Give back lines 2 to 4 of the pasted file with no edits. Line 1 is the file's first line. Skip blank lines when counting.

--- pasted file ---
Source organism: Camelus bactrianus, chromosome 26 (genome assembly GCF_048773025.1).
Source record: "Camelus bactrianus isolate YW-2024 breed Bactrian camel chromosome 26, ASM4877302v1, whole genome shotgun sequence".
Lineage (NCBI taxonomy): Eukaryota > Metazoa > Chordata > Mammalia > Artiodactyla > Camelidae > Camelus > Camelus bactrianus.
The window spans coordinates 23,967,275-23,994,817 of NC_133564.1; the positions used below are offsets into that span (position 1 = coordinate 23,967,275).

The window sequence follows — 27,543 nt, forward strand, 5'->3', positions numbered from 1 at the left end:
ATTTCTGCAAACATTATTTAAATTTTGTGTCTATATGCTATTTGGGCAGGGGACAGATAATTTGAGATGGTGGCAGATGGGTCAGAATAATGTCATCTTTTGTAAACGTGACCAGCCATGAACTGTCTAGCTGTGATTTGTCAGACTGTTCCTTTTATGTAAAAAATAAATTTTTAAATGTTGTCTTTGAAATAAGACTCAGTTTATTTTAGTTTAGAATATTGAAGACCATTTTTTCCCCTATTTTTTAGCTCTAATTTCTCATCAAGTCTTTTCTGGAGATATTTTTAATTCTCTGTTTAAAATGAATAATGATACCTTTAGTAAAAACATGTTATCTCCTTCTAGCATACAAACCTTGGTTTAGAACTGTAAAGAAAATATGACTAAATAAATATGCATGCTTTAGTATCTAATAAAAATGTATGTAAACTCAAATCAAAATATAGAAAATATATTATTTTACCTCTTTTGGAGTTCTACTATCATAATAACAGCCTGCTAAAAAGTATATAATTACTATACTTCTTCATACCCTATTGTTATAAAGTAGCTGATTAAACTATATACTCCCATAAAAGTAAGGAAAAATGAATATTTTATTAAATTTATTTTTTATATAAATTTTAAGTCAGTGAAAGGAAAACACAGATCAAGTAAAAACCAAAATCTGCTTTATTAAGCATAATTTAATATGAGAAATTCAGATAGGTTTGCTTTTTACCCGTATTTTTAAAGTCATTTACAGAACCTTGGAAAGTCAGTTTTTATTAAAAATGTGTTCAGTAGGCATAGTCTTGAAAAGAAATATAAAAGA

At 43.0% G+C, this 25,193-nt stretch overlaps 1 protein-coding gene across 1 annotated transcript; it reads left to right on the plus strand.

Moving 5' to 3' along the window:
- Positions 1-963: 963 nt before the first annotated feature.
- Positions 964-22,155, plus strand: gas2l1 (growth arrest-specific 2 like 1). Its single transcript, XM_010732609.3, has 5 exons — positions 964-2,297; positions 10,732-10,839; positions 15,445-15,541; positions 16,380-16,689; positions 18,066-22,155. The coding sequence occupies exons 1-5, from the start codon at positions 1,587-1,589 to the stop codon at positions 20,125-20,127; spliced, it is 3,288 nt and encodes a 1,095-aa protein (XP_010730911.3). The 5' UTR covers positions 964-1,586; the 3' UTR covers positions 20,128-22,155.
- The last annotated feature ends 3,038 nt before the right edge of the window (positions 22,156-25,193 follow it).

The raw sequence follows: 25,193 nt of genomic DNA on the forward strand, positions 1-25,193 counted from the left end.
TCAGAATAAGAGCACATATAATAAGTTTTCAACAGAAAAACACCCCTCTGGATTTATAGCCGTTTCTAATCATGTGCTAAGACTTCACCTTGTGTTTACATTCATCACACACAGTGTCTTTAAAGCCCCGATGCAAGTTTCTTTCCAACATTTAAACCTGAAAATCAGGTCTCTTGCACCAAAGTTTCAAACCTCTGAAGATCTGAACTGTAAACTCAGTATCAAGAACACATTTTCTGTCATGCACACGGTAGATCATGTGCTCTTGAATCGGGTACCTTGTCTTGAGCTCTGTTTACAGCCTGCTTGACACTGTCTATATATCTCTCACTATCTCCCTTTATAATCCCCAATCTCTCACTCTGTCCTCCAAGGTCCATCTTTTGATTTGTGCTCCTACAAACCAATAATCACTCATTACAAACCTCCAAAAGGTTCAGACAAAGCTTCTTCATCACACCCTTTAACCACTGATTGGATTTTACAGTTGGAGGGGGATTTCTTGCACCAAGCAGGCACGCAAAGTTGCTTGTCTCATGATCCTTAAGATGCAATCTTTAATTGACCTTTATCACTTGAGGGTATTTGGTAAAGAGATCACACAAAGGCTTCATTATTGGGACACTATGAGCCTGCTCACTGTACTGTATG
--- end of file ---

Source record: "Camelus bactrianus isolate YW-2024 breed Bactrian camel chromosome 26, ASM4877302v1, whole genome shotgun sequence".
Lineage (NCBI taxonomy): Eukaryota > Metazoa > Chordata > Mammalia > Artiodactyla > Camelidae > Camelus > Camelus bactrianus.
The window spans coordinates 23,967,275-23,994,817 of NC_133564.1; the positions used below are offsets into that span (position 1 = coordinate 23,967,275).